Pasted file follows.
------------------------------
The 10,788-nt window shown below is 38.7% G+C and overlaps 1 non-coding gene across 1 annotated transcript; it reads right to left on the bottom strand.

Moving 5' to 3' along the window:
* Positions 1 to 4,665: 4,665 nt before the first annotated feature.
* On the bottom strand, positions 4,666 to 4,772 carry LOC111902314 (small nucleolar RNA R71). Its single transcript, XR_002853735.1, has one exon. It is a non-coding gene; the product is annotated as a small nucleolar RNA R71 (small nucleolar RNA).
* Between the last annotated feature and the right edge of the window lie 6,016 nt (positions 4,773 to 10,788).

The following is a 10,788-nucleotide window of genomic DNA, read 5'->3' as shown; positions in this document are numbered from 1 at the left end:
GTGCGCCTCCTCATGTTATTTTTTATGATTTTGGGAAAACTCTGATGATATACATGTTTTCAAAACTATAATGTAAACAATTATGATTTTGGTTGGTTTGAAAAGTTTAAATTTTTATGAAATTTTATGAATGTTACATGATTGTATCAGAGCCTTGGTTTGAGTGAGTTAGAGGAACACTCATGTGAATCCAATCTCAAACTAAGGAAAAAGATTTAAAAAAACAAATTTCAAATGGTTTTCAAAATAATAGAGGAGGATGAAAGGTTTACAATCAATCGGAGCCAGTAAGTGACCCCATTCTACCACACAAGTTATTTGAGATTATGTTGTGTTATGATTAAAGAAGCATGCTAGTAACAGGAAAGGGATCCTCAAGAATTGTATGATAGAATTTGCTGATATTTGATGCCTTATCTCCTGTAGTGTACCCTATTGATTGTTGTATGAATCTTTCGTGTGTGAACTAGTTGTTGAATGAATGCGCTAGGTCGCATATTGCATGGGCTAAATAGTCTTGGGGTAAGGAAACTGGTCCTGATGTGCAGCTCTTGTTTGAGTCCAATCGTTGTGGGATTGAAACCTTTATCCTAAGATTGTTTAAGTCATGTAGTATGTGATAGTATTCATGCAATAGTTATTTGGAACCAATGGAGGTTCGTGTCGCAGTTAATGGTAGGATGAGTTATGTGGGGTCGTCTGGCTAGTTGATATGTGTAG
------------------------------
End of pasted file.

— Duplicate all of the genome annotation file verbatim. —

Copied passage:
The 10,788-nt window shown below is 38.7% G+C and overlaps 1 non-coding gene across 1 annotated transcript; it reads right to left on the bottom strand.

Moving 5' to 3' along the window:
* Positions 1 to 4,665: 4,665 nt before the first annotated feature.
* On the bottom strand, positions 4,666 to 4,772 carry LOC111902314 (small nucleolar RNA R71). Its single transcript, XR_002853735.1, has one exon. It is a non-coding gene; the product is annotated as a small nucleolar RNA R71 (small nucleolar RNA).
* Between the last annotated feature and the right edge of the window lie 6,016 nt (positions 4,773 to 10,788).

The following is a 10,788-nucleotide window of genomic DNA, read 5'->3' as shown; positions in this document are numbered from 1 at the left end:
GTGCGCCTCCTCATGTTATTTTTTATGATTTTGGGAAAACTCTGATGATATACATGTTTTCAAAACTATAATGTAAACAATTATGATTTTGGTTGGTTTGAAAAGTTTAAATTTTTATGAAATTTTATGAATGTTACATGATTGTATCAGAGCCTTGGTTTGAGTGAGTTAGAGGAACACTCATGTGAATCCAATCTCAAACTAAGGAAAAAGATTTAAAAAAACAAATTTCAAATGGTTTTCAAAATAATAGAGGAGGATGAAAGGTTTACAATCAATCGGAGCCAGTAAGTGACCCCATTCTACCACACAAGTTATTTGAGATTATGTTGTGTTATGATTAAAGAAGCATGCTAGTAACAGGAAAGGGATCCTCAAGAATTGTATGATAGAATTTGCTGATATTTGATGCCTTATCTCCTGTAGTGTACCCTATTGATTGTTGTATGAATCTTTCGTGTGTGAACTAGTTGTTGAATGAATGCGCTAGGTCGCATATTGCATGGGCTAAATAGTCTTGGGGTAAGGAAACTGGTCCTGATGTGCAGCTCTTGTTTGAGTCCAATCGTTGTGGGATTGAAACCTTTATCCTAAGATTGTTTAAGTCATGTAGTATGTGATAGTATTCATGCAATAGTTATTTGGAACCAATGGAGGTTCGTGTCGCAGTTAATGGTAGGATGAGTTATGTGGGGTCGTCTGGCTAGTTGATATGTGTAG